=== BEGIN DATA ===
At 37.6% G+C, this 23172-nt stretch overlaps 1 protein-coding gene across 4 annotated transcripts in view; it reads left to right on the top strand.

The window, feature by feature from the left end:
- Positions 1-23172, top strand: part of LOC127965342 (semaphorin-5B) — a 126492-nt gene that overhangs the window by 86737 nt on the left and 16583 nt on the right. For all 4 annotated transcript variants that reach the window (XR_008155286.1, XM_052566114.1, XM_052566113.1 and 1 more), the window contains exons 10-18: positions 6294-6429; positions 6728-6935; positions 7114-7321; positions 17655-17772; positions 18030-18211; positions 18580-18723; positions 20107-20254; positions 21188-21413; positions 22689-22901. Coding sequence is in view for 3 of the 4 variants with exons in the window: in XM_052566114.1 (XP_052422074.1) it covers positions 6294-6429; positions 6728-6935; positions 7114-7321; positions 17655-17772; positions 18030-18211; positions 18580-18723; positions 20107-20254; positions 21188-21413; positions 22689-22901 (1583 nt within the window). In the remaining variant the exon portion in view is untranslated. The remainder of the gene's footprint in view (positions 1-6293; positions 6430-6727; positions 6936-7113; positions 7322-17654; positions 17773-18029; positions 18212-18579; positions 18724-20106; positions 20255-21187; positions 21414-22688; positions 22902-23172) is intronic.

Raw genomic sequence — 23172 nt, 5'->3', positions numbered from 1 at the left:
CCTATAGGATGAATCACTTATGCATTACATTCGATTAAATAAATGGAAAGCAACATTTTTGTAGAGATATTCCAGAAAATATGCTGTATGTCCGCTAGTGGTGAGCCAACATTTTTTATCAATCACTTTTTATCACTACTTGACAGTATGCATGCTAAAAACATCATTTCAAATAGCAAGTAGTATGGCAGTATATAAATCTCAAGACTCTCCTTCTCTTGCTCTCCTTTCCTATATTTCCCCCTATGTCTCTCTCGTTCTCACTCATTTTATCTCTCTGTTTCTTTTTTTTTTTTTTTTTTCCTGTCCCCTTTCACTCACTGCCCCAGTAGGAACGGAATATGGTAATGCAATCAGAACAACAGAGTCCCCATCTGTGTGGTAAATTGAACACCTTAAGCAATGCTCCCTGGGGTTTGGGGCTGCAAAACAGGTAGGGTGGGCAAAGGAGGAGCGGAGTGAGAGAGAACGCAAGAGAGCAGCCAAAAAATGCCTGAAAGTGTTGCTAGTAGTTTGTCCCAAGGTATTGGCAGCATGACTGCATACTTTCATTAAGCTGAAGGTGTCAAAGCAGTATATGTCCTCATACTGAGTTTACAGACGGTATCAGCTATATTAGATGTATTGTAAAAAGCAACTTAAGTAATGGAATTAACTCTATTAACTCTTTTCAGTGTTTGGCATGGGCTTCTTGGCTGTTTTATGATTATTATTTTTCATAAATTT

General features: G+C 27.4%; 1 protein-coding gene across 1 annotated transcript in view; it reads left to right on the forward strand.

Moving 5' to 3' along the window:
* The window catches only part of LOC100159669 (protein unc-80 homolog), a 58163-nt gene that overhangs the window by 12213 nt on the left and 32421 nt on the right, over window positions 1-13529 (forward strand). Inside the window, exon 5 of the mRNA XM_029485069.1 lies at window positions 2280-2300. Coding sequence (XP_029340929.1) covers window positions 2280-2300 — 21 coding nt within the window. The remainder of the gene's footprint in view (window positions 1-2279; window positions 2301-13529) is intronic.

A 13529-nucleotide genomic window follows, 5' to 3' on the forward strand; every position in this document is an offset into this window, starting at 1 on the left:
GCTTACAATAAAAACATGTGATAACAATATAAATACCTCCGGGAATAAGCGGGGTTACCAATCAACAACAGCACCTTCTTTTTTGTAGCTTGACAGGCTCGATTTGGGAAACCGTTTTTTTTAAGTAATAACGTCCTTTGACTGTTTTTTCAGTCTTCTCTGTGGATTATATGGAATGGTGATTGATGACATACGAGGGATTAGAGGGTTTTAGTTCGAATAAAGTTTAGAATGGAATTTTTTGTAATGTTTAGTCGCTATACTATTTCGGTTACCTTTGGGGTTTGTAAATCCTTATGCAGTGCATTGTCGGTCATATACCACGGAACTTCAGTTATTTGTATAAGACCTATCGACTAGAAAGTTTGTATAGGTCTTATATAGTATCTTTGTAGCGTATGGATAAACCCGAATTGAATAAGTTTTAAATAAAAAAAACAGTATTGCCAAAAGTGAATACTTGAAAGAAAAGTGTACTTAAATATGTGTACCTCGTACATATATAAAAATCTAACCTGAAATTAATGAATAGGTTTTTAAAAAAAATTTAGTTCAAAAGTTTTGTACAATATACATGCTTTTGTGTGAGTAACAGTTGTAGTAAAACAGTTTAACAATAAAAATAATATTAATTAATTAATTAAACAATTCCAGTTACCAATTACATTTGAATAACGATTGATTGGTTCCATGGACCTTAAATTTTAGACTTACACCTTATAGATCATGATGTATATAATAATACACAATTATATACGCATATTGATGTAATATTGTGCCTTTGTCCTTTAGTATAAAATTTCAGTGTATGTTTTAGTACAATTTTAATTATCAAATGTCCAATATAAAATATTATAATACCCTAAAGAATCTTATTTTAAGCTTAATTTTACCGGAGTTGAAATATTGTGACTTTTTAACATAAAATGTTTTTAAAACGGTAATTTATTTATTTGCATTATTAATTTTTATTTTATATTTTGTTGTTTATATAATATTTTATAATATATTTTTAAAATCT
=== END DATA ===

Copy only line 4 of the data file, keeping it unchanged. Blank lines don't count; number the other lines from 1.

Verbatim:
Raw genomic sequence — 23172 nt, 5'->3', positions numbered from 1 at the left: